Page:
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Y2K statistics encouraging news, but no time for complacency



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M e d i a

R e l e a s e

AUSTRALIA ,,L

S E N A T O R T H E H O N R I C H A R D A L S T O N

M inister fo r Communications, Information Technology and the Arts

Deputy Leader o f the Government in the Senate

Y2K STATISTICS ENCOURAGING NEWS, BUT NO TIME FOR COMPLACENCY

The Federal Minister for Information Technology, Senator Richard Alston, today welcomed preliminary data from the Australian Bureau of Statistics which reveals that Australian busmess is making good headway in tackling the Year 2000 problem.

But Senator Alston warned that Australia could not afford to be complacent, especially in the light of the ABS findings that a large proportion of the nation’s micro and small businesses (employing less than 20 people) were either not aware of the Year 2000 problem or were not intending to undertake Year 2000 work.

'The Government is generally encouraged by these findings, but recognises that more work needs to be done by government and the private sector to ensure Australia is fully Y2K compliant - particularly as the longer the delay, the more expensive the remedy is likely to be," Senator Alston said.

'The ABS figures reveal that virtually all of the nation’s largest businesses - including in vital infrastructure areas - are not only aware of the Y2K problem but expect to complete the necessary remedial work by December 1999, ’ Senator Alston said.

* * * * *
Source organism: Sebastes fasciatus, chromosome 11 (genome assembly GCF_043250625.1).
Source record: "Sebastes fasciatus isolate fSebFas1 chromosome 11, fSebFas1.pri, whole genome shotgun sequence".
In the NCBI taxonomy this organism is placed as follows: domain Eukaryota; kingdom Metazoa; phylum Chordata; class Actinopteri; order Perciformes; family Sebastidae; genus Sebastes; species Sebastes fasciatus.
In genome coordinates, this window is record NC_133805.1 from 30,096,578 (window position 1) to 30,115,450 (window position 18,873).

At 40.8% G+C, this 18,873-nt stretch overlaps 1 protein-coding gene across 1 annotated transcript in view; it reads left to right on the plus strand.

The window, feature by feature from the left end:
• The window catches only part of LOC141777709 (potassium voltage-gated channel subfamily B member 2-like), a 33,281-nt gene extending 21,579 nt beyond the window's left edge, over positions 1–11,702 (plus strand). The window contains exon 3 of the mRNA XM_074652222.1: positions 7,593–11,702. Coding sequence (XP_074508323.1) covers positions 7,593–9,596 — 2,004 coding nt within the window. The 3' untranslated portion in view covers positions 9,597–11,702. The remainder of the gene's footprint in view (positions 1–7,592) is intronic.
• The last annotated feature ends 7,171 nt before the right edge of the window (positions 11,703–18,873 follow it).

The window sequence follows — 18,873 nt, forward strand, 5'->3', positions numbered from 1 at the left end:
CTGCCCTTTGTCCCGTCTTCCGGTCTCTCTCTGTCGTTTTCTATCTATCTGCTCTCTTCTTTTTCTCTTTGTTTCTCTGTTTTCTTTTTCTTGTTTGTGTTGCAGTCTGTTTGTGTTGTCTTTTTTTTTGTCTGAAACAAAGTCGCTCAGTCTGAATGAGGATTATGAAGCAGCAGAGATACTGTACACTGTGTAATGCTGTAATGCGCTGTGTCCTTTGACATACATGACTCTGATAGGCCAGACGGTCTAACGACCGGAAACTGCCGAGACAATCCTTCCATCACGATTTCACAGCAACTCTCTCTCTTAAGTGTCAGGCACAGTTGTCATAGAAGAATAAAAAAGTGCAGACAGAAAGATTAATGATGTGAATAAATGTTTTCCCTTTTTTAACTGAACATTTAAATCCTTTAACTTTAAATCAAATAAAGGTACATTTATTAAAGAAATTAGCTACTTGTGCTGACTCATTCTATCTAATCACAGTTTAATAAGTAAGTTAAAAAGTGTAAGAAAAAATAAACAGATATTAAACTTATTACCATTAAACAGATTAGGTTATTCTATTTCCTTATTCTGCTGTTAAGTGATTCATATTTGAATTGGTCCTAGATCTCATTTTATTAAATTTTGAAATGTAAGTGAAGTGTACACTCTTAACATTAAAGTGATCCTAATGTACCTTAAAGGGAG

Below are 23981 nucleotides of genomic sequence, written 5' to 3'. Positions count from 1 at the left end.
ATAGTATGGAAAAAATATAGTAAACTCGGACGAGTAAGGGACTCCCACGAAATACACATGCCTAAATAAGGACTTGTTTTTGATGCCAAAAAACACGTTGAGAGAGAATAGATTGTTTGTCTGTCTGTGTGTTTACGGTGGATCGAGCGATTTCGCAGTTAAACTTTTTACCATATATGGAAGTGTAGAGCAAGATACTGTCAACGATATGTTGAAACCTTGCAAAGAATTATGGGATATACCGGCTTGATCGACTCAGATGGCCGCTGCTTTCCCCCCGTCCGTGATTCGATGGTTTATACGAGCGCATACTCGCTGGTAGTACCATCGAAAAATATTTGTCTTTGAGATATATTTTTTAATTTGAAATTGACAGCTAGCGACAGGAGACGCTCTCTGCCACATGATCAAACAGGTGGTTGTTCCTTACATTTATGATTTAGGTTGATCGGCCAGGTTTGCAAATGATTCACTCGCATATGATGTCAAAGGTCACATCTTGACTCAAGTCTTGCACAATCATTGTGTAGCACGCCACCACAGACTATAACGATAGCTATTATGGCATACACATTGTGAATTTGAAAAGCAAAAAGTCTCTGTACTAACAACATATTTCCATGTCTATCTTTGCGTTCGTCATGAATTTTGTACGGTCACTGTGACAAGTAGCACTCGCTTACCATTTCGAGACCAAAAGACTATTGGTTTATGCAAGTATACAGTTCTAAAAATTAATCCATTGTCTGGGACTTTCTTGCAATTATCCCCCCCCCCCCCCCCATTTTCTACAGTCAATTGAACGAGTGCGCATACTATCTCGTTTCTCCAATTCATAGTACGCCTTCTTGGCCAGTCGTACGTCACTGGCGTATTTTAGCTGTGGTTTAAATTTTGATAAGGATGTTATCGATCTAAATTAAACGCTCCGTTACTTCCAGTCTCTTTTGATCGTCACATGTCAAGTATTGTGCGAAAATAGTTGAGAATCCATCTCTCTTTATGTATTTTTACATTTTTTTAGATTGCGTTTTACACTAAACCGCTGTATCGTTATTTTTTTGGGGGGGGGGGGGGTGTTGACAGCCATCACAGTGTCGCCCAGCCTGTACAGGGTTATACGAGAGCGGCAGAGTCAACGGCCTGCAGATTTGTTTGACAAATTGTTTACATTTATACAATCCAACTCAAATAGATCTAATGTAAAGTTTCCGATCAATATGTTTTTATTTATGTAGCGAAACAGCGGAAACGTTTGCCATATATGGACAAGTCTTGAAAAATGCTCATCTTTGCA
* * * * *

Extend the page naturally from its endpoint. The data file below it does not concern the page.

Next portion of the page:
"However, it is of potential concern to the Government that 19 per cent of large businesses have not yet begun work on Y2K, and therefore could face a problem is the work takes longer than expected.

'Also of concern is the ABS’s findings that the businesses that are either not aware of the problem or do not intend to undertake Y2K work employ about one million Australians.

"The Government is also concerned that the 13 per cent of businesses which do not intend to undertake Y2K work because they “have no technology that will be affected” may be wrong. Even if the business itself has no equipment at risk from Y2K, the business’ suppliers or customers may be at risk - with potential flow on effects along the supply chain.

"While these figures are on the whole encouraging, the Government urges all Australian businesses to seek further information on the Y2K problem. The Federal Government will continue to work with the States and Territories, and the private sector, to extend the public information campaign on this issue, which today’s statistics show has been highly, but not totally, successful.’

The Year 2000 (Y2K) problem, often referred to as the Millennium Bug, refers to the fact that some computer or chip-based systems only use the final two digits of the year - for example, 98 instead of 1998 - and therefore may shut down at midnight on 31 December, 1999 because the system does not recognise the Year 2000. The problem is not confined to computers, but has the potential to affect devices with computer chips or components, including lifts, navigation systems, VCRs and traffic lights.

Senator Alston said the ABS survey was the largest of its type in the world, with more than 7,000 businesses of all sizes responding to a detailed questionnaire. He congratulated the Y2K Steering Committee for providing the impetus for this work, and thanked the ABS for its valuable findings.

Media Contact: Terry O’Connor, Minister’s office 02 6277 7480 Website www.richardalston.dcita.gov.au 214/98 8 December 1998